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Wednesday, September 2, 2015
Analysis by Constanza Vieira*
- The anti-drug, anti-insurgent Plan Colombia is, paradoxically, at the heart of the tragedy involving Awa indigenous people who were murdered this month by the FARC guerrillas.
The Marshal Antonio Jose de Sucre Column of the leftist Revolutionary Armed Forces of Colombia (FARC) acknowledged that it had "executed" eight Awa people, accused of being army informants, in the conflict-ridden department of Narino, in the southwest part of the country.
Huge tracts of land on the way to Narino are now planted with coca and populated by drug laboratories, displacing villagers, ever since the Plan Colombia, financed by the United States, demolished drug production in Putumayo and Caqueta successively over the course of 2000. The two regions are neighbours to Narino looking eastward and north eastward.
The objective of Plan Colombia was to expel the coca-growing population and isolate it from the FARC, which emerged in 1964.
But the strategy failed to take into consideration the "globalizing effect", observed by drug experts. When you "oppress" the business in one area, it will move to another. Now there are 20,000 hectares of coca in Narino.
"The Awas probably have been hit hardest by this colonisation and coca bonanza, since large fields of coca have been planted around and within their lands," said anthropologist Efrain Jaramillo Jaramillo.
The reason: Feb. 24 will be the 100th anniversary of the first meeting of 13 countries in the Chinese port city of Shanghai to study the international drug trade, as part of the International Opium Commission.
Their recommendations were incorporated into the first worldwide drug control treaty – the International Opium Convention – signed in The Hague in 1912.
In 1909, it was estimated that there were 800,000 drug users. Today there are more than 240 million, or 4 percent of the world population, according to the INCB.
"We haven’t won (the war), but it’s not lost," said Dr. Camilo Uribe in the report released in Bogota. Uribe is second vice-president of INCB and president of the Permanent Committee in the United Nations Office on Drugs and Crime.
The new report reveals that coca planning grew by 27 percent in Colombia, the country which is the world’s largest producer of raw cocaine.
Efforts by Colombian officials to eradicate coca, supported by the Plan Colombia, ran up against "violent attacks by armed and criminal groups using guns and anti-personnel mines to protect their illicit plantings,’ wrote the INCB in its report.
This is "a war which will last as long as the human race," said Gen. Alvaro Caro, director of narcotics police, at the presentation of the report in Bogota, or at least for the next "400 years."
But not everyone agrees that war is the best way to fight the consumption of drugs.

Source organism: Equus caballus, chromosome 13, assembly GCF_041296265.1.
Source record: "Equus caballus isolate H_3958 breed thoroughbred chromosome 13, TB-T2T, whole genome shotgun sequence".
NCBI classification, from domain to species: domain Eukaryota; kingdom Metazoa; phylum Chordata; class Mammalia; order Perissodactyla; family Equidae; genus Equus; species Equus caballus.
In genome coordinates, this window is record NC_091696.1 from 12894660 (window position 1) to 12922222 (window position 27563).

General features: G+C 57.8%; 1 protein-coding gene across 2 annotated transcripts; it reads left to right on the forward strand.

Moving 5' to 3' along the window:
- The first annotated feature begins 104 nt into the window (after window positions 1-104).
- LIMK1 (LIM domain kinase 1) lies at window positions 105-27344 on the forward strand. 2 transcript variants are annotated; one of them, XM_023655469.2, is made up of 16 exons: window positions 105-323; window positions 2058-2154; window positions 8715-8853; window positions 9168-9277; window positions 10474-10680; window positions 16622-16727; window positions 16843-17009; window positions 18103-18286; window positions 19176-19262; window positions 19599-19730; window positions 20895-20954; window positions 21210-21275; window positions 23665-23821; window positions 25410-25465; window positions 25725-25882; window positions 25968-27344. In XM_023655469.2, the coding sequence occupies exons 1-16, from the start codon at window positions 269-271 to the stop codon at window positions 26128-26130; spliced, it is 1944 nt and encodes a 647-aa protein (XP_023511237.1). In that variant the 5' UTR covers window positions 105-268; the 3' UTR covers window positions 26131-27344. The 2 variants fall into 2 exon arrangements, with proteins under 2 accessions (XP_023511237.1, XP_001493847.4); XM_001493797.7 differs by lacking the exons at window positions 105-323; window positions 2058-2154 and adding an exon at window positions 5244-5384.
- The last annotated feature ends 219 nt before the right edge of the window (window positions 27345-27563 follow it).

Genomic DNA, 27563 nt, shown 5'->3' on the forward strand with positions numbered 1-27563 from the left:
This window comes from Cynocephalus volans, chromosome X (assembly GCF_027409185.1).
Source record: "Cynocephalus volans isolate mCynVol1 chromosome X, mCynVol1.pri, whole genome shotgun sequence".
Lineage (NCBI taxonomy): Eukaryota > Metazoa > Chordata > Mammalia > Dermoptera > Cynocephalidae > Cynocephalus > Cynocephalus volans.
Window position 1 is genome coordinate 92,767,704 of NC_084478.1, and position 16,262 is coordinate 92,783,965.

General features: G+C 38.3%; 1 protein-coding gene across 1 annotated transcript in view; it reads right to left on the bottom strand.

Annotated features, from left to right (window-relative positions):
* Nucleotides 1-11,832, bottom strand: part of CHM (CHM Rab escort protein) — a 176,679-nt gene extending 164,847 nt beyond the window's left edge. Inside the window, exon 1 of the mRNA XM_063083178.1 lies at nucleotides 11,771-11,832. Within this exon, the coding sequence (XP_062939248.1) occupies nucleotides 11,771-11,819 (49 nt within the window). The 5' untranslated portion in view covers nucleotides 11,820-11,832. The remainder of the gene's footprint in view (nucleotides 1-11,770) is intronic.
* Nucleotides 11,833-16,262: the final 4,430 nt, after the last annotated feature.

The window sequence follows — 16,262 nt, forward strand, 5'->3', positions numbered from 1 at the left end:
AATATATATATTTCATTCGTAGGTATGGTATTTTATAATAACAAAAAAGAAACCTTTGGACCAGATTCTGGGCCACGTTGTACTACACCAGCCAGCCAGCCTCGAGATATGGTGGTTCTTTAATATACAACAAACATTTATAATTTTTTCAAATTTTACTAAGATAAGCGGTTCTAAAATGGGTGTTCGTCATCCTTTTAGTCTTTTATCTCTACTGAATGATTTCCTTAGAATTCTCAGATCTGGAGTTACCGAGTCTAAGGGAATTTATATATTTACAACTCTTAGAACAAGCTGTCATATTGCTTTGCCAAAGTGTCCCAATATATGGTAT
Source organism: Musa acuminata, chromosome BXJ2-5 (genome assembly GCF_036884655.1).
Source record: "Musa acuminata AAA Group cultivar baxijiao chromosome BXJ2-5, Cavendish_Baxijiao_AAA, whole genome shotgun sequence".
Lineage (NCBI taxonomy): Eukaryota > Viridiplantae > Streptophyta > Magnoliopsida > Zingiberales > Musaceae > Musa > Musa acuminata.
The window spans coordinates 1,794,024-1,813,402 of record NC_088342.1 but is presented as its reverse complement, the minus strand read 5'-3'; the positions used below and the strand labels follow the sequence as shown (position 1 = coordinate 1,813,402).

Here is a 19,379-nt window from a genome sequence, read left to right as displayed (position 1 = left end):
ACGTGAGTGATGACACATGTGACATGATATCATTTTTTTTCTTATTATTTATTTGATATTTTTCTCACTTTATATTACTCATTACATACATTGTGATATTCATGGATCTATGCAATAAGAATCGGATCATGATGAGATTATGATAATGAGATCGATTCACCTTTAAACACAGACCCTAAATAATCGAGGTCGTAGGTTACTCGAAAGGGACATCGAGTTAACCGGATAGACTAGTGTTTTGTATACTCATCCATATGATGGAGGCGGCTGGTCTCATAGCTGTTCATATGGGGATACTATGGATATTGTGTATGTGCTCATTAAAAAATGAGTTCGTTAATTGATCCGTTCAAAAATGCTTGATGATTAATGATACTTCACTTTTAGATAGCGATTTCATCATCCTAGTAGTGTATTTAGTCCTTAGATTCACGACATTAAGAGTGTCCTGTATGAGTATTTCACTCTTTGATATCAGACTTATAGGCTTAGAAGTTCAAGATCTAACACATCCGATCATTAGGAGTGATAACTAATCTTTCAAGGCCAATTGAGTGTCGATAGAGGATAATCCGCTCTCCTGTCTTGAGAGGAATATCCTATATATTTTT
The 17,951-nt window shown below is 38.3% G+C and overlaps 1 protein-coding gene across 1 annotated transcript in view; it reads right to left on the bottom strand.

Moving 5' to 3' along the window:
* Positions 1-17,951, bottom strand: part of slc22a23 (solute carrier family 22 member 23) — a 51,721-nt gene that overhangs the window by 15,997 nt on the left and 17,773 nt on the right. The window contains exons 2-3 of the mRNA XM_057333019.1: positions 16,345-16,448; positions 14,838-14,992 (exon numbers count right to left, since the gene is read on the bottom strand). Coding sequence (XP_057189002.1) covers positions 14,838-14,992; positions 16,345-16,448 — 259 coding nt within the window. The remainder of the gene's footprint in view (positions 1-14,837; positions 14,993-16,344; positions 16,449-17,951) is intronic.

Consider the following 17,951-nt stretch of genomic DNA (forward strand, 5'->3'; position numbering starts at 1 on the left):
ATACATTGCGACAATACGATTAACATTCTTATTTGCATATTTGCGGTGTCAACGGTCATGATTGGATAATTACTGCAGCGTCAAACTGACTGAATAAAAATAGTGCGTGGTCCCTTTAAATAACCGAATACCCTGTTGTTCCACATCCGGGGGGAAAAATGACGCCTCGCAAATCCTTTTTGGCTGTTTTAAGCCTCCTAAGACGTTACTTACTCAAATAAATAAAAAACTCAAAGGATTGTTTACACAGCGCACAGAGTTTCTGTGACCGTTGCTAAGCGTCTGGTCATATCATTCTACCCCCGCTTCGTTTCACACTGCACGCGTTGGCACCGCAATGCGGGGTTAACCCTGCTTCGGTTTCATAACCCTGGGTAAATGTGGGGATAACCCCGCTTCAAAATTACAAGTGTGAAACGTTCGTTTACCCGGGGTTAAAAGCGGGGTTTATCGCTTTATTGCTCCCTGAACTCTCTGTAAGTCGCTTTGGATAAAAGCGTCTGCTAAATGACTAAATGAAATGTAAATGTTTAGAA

"Violence and organized crime associated with illicit drug trafficking constitute one of the most serious problems in Latin America," according to the report "Drugs and democracy in Latin American: towards a change of the paradigm."
Released on the 11th of this month in Rio de Janeiro by a commission headed by ex-presidents Cesar Gaviria (Colombia), Ernesto Zedillo (Mexico) and Fernando Henrique Cardoso (Brazil), the report calls for a "correction in the strategy of a "war on drugs" which has been applied over the last 30 years in the region."
Plan Colombia did not reach its goals, noted the ex-presidents’ report, which were "to end the armed conflicts in this country, elaborate a strategy for confronting narcotraffick, eradicate the production of coca, revitalize the economy of the country and offer alternatives to the rural producers."
The cultivation of coca was nonexistent or marginal in Narino, but the war on drugs of Plan Colombia triggered it, according to regional statistics.
For the Awas, the fumigation of coca fields in Putumayo and Caqueta unleashed a deluge of coca growers and people looking to buy acreage in their ancestral lands.
Further, damage to the environment grew as forests were chopped down and fertilisers and other chemicals were used by the growers of coca and producers of cocaine, all added to the aerial spraying with a powerful herbicide "glyphosate" – known as "matatodo" because of its killing power.
But, "what will in the long run be most harmful to this population is the violence and socio-cultural decay, produced by drug manufacture," warned Jaramillo.
The sustainable economy that had given them good food and health was replaced by an illegal one, which established norms of "cultural, environmental and spiritual poverty", previously unknown to the Awa, noted the anthropologist.
Today, in the former Awa paradise, "death is everywhere in the form of drunken fighting and banditry," she added.
After each act of violence, the indigenous people have demanded the de-militarising of their lands, as when at the Council of Indigenous and Popular Resistance last October, a massive mobilisation of native peoples was organised to challenge President Alvaro Uribe at the end of last year.
This month, after the massacre at Columna Sucre by the FARC, the indigenous Council declared: "We will catch the assassins and see that justice is served."
"Our solidarity will be seen very soon," they warned.
*This article is part of a three-part series about the massacre of some eight Awa people, committed in February by the Antonio Jose de Sucre Column of the FARC.